Impact of Substance Use Disorder on Midterm Mortality After Valve Surgery for Endocarditis.
CONCLUSIONS: Our data reflect high rates of postvalve surgery morbidity and mortality in people with SUD-IE at a tertiary care center. The midterm postoperative period is a vulnerable period for people with SUD-IE worthy of further investigation. PMID: 31630767 [PubMed - as supplied by publisher]
Morbidity and mortality from opioid use disorder (OUD) remain at epidemic levels in the United States. In the 12-month period ending July 2018, approximately 46,000 people died from opioid overdose in the United States, approximately five deaths every hour. The harms of OUD extend beyond the well-publicized overdose deaths. Aside from the tragic toll on families, patients experience social and medical sequelae of drug use. Among the medical sequelae is drug use-associated infective endocarditis, whose incidence has risen dramatically where opioid use disorder (OUD) is endemic; at least one state experienced a tenfold in...
Intravenous drug use has increased substantially over the past decade, with heroin abuse more than doubling. Injection drug use-related infective endocarditis hospitalizations have similarly increased over the same period. Right-sided infective endocarditis is strongly associated with intravenous drug use, and 90% of right-sided endocarditis involves the tricuspid valve. During the period of the opioid epidemic, tricuspid-related endocarditis rates have increased, while the incidence of surgery for tricuspid endocarditis has increased as much as five-fold.
ConclusionsOur data reflect high rates of postvalve surgery morbidity and mortality in people with SUD-IE at a tertiary care center. The midterm postoperative period is a vulnerable period for people with SUD-IE worthy of further investigation.
There is a rising trend in incidence of infective endocarditis [1,2]. The injection drug use (IDU) epidemic and the aging population with associated use of intracardiac implantable electronic devices are contributing factors. The 2007 American Heart Association, 2008 National Institute for Health and Clinical Excellence (UK) and 2009 European Society of Cardiology restricted the antibiotic prophylaxis guidelines to high-risk patients and to certain invasive procedures. This may also have had an impact, although there is conflicting data to support this notion [1,3].
This study identified prophages as mediators of bacterial virulence in a model of infectious endocarditis, probably through promotion of interaction with extracellular matrix components. Further studies are needed to identify mechanisms leading to promotion of intrinsic virulence. Introduction Challenges related to Staphylococcus aureus infections in the human and veterinary clinics mobilized important human and technical resources. S. aureus can colonize 20–30% of the general population asymptomatically but is also capable of causing a wide spectrum of diseases ranging from benign infections, to particularly...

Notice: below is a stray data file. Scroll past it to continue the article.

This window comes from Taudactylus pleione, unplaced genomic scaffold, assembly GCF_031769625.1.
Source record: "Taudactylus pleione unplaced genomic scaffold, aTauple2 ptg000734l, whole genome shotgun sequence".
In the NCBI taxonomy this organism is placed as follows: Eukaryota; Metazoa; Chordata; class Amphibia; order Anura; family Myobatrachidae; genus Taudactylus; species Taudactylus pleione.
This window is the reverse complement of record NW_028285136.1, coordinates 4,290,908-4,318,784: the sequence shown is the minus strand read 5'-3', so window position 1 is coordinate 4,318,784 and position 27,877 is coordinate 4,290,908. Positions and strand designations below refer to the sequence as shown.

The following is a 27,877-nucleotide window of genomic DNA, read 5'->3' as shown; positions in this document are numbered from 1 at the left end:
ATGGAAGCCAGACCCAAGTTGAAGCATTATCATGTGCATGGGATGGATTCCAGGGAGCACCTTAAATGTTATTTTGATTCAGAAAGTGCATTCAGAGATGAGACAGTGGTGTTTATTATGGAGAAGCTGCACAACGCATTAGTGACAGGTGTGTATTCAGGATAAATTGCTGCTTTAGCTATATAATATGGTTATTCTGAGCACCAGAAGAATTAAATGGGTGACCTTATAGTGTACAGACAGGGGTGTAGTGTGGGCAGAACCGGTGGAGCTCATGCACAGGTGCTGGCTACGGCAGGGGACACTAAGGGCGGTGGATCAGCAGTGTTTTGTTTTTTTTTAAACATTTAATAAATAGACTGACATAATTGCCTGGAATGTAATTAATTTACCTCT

In conclusion, we unraveled the secretome of G. adiacens, an oral bacterium well-documented in infective endocarditis, but also recently shown to be involved in oral infections. Importantly, the secretome of G. adiacens comprised of a large number of putative virulence factors. Of particular importance is the finding that the G. adiacens secretome comprised of a number of “moonlighting” proteins, which in other species are shown to enhance bacterial colonization and virulence through their multifunctional roles (Pavkova et al., 2017; Graf et al., 2019). Thus, our results provide a basis for investigating the ro...
The incidence of infective endocarditis is on the rise, and this condition remains associated with high rates of morbidity and mortality, despite advances in diagnosis and treatment.1 The worsening epidemic of intravenous drug abuse (IVDA) and the increasing rates of indwelling chronic venous lines and implantable cardiac devices have resulted in a recent surge of cases of tricuspid valve endocarditis. Right-sided infective endocarditis occurs far less frequently (5%-10% of total infective endocarditis cases) than does left-sided infective endocarditis, with most cases primarily affecting the tricuspid valve.
(MedPage Today) --'Alarming'increase prompts call to improve the related'cascade of care '
A'staggering increase'in the occurrence of drug use-associated infective endocarditis is reported in a new study.Medscape Medical News
Conclusion: DUA-IE hospitalizations and valve surgeries increased more than 12-fold, and nearly half of all IE valve surgeries were performed in patients with DUA-IE. The swell of patients with DUA-IE is reshaping the scope, type, and financing of health care resources needed to effectively treat IE. Primary Funding Source: National Institutes of Health. PMID: 30508432 [PubMed - as supplied by publisher]